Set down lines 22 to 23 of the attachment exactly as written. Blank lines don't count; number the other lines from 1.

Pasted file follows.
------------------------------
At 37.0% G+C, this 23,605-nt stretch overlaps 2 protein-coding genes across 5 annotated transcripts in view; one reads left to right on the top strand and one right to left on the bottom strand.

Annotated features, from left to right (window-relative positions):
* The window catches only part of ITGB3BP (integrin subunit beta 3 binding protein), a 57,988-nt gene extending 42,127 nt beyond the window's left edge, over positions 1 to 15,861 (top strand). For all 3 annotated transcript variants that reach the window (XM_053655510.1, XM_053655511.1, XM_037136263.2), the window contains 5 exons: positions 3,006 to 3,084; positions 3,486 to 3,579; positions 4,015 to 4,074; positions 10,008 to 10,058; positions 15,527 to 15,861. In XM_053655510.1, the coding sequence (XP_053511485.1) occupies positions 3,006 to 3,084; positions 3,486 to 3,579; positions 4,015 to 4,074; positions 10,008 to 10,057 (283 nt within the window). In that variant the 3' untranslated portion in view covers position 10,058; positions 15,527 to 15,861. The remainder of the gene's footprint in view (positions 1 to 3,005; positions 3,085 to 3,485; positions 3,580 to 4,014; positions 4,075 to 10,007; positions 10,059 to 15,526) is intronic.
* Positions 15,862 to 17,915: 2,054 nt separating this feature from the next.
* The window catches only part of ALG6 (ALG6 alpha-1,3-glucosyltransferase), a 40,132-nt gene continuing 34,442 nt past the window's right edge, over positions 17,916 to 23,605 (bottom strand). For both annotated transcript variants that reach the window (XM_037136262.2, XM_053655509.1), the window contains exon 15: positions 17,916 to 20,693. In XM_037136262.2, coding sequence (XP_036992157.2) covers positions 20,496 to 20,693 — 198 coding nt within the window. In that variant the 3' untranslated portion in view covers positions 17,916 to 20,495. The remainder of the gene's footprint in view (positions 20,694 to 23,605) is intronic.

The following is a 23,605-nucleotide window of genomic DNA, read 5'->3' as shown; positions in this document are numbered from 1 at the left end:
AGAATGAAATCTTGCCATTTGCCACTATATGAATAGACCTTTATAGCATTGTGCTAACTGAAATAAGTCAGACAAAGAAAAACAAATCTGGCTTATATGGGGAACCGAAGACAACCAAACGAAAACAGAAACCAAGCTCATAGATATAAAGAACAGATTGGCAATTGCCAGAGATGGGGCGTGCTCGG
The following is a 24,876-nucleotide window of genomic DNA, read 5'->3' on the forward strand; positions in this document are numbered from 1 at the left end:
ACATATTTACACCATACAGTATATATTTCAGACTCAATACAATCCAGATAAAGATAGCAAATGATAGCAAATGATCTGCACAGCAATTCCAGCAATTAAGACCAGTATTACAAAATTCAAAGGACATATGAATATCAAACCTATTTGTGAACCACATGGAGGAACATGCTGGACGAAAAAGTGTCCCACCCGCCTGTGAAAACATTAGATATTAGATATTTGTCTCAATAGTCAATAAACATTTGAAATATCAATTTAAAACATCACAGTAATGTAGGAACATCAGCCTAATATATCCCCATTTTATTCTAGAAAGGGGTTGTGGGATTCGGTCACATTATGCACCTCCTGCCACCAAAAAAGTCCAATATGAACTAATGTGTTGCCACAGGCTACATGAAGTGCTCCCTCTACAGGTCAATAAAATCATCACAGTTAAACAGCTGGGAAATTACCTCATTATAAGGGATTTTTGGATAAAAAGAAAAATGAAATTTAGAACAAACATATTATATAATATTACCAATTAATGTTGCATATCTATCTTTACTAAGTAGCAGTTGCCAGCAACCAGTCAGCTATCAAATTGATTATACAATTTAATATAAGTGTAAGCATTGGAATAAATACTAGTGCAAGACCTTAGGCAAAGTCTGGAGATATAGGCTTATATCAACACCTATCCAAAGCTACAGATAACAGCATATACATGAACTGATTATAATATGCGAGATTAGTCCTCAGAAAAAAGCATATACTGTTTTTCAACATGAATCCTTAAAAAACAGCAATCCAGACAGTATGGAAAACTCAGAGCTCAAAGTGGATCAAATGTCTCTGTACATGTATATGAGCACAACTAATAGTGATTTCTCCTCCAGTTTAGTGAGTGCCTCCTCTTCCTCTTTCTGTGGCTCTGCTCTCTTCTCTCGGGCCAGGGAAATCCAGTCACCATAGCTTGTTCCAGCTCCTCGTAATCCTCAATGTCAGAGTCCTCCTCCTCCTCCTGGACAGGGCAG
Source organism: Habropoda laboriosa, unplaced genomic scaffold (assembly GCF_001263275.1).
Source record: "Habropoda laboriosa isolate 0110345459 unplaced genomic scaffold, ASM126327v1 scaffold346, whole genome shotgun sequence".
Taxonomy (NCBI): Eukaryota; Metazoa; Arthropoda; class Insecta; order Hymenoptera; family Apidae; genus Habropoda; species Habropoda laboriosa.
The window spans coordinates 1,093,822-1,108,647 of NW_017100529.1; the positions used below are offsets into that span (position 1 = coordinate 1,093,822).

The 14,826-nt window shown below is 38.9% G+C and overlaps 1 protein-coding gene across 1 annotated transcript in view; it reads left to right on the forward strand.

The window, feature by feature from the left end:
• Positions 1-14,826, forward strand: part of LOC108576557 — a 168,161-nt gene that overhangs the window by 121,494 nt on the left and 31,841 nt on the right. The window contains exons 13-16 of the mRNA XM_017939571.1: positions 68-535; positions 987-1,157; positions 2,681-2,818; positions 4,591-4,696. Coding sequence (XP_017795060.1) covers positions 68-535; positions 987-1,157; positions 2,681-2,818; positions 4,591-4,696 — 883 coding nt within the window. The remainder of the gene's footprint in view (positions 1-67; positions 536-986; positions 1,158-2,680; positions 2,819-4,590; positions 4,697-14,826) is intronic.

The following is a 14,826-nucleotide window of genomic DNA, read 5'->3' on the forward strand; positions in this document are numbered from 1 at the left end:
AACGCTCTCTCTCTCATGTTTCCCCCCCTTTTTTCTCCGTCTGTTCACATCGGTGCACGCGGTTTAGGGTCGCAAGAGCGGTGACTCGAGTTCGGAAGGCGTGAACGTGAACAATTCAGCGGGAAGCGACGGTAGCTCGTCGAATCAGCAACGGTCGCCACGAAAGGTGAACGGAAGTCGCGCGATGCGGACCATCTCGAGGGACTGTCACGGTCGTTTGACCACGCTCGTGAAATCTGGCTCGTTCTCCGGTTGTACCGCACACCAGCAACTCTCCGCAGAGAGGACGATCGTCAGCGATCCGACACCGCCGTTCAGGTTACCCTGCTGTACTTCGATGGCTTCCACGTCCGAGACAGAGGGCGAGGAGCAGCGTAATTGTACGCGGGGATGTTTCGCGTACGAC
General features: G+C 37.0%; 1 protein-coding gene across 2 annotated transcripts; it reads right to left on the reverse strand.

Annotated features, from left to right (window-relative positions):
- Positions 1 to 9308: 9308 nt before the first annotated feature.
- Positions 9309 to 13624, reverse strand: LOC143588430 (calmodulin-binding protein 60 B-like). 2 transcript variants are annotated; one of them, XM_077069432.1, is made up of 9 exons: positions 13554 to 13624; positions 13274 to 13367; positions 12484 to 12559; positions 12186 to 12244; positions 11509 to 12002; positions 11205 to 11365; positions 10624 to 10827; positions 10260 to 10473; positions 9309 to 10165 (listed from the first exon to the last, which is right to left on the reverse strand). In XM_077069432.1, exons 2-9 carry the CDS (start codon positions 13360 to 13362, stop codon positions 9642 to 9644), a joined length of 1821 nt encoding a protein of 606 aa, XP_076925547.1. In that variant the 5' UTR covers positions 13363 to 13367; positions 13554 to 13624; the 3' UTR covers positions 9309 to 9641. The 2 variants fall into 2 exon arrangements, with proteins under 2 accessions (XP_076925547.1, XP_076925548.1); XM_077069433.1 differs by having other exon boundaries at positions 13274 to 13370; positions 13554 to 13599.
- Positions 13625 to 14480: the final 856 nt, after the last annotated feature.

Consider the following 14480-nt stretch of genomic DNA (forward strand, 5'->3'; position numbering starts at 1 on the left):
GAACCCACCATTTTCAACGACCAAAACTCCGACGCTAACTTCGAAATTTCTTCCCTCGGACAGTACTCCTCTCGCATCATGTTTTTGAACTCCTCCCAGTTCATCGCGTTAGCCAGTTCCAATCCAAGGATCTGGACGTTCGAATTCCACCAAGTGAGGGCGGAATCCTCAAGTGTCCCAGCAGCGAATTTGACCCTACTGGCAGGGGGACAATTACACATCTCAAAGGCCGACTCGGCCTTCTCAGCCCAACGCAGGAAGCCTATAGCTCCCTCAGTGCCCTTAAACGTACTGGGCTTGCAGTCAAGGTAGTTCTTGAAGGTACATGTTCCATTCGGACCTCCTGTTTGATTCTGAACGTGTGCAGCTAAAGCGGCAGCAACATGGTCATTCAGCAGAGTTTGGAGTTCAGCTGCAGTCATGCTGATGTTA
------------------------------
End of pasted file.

- Positions 9309 to 13624, reverse strand: LOC143588430 (calmodulin-binding protein 60 B-like). 2 transcript variants are annotated; one of them, XM_077069432.1, is made up of 9 exons: positions 13554 to 13624; positions 13274 to 13367; positions 12484 to 12559; positions 12186 to 12244; positions 11509 to 12002; positions 11205 to 11365; positions 10624 to 10827; positions 10260 to 10473; positions 9309 to 10165 (listed from the first exon to the last, which is right to left on the reverse strand). In XM_077069432.1, exons 2-9 carry the CDS (start codon positions 13360 to 13362, stop codon positions 9642 to 9644), a joined length of 1821 nt encoding a protein of 606 aa, XP_076925547.1. In that variant the 5' UTR covers positions 13363 to 13367; positions 13554 to 13624; the 3' UTR covers positions 9309 to 9641. The 2 variants fall into 2 exon arrangements, with proteins under 2 accessions (XP_076925547.1, XP_076925548.1); XM_077069433.1 differs by having other exon boundaries at positions 13274 to 13370; positions 13554 to 13599.
- Positions 13625 to 14480: the final 856 nt, after the last annotated feature.